Hollywood stars have come out in force to oppose Donald Trump in Tuesday’s vital US mid-term elections.
Celebrities including Leonardo DiCaprio, Brad Pitt, and Oprah Winfrey are appealing to fans to vote against the Republican President in what is seen as the most crucial test of Mr. Trump’s presidency to date.
The election will see all 435 seats in the US House of Representatives up for grabs, along with 35 of the 100 seats in the Senate.
It is widely expected that Mr. Trump will lose control of the House because of his unpopular stance on controversial issues such as immigration, but Republicans are set to retain their majority vote in the Senate.
With some polls predicting a ‘devastating’ night for Mr. Trump, the mid-terms could dictate the future of his presidency and his ability to push his political agenda through Congress.
And the opposition of traditionally liberal Hollywood stars could affect the outcome of the poll. On Friday, Titanic actor DiCaprio called the mid-terms ‘the most important vote in history’ and urged young voters and women to ‘come out in force’ to oppose the President.
Tomorrow night, Charlize Theron is expected to take part in a two-hour live ‘Telethon Across America’ on YouTube to encourage people, especially first-time voters, to cast their ballot against Mr. Trump.
TV talk show billionaire Oprah Winfrey and activist actress Jane Fonda have been going door-to-door in towns across America urging people to vote against Mr. Trump, described by Watergate reporter Carl Bernstein as ‘the toxicity in our system’.
Fonda, 80, famous for her anti-Vietnam War activism in the 1970s, said she hoped young people would recognize what was at stake. She said: ‘More than any other that I can remember, this election is going to determine whether we can continue to call ourselves a democracy, whether we’re going to be able to live in a country of people that are different from each other and truly get along.’ The mid-terms – so-called because they fall halfway through a President’s four-year stint in office – are widely viewed as a referendum on Mr. Trump’s policies, including his staunch anti-immigration stance.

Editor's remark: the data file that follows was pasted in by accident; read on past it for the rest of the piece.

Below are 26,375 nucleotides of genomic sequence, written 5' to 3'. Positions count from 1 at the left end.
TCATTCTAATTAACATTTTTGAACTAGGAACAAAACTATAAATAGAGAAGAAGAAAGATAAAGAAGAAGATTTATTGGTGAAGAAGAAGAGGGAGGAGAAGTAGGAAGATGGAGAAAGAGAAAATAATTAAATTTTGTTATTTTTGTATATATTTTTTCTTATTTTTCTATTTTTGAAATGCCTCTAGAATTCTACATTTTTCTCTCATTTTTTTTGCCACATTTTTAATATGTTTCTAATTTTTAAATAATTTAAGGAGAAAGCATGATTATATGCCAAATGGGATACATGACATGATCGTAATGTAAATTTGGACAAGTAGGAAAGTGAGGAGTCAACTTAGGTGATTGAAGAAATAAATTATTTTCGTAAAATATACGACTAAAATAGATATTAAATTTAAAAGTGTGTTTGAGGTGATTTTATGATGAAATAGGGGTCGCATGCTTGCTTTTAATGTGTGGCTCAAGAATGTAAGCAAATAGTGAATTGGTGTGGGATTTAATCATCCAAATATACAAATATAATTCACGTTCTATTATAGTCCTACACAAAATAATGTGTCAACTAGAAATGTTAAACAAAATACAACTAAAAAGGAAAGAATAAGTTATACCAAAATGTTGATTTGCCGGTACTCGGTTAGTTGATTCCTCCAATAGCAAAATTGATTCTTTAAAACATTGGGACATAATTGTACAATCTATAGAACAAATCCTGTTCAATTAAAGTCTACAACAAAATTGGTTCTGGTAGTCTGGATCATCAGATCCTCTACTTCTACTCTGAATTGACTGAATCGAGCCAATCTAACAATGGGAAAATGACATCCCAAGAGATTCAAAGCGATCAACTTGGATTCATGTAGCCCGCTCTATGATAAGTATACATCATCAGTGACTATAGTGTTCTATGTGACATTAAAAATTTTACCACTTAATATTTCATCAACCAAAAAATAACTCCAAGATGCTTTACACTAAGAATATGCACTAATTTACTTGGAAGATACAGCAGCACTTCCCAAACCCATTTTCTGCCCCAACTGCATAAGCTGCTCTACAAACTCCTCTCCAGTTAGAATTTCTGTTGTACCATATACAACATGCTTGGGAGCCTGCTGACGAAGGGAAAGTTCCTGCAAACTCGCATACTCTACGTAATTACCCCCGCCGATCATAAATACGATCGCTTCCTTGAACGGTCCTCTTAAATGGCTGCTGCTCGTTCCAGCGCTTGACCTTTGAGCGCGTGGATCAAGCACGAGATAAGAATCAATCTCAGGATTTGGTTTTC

On Friday, he told supporters that he was sending 15,000 US troops to the US-Mexican border to meet a caravan of migrants from Central America, which he compared to ‘an invasion’ and claimed ‘is full of violent criminals and gang members’.
Mr. Trump has come under fire for his inflammatory rhetoric. He claimed last weekend’s Pittsburgh synagogue massacre – in which 11 worshippers were killed by a gunman – and the man accused of sending bombs through the mail to prominent political rivals had ‘managed to slow down the momentum’ of his party ahead of Tuesday’s vote.
Winfrey called the President’s remarks ‘despicable’.
Celebrity backing has already been shown to have a significant effect on the campaign.
When pop star Taylor Swift endorsed Democratic candidate Phil Bredesen in her home state of Tennessee, polls showed nearly one million people cast an early ballot – almost tripling the number of voters who cast ballots ahead of the 2014 mid-term elections.
Mr. Trump may yet enjoy a boost in the polls from record employment figures that were released on Friday, but he has also come under fire for imposing new sanctions against Iran.
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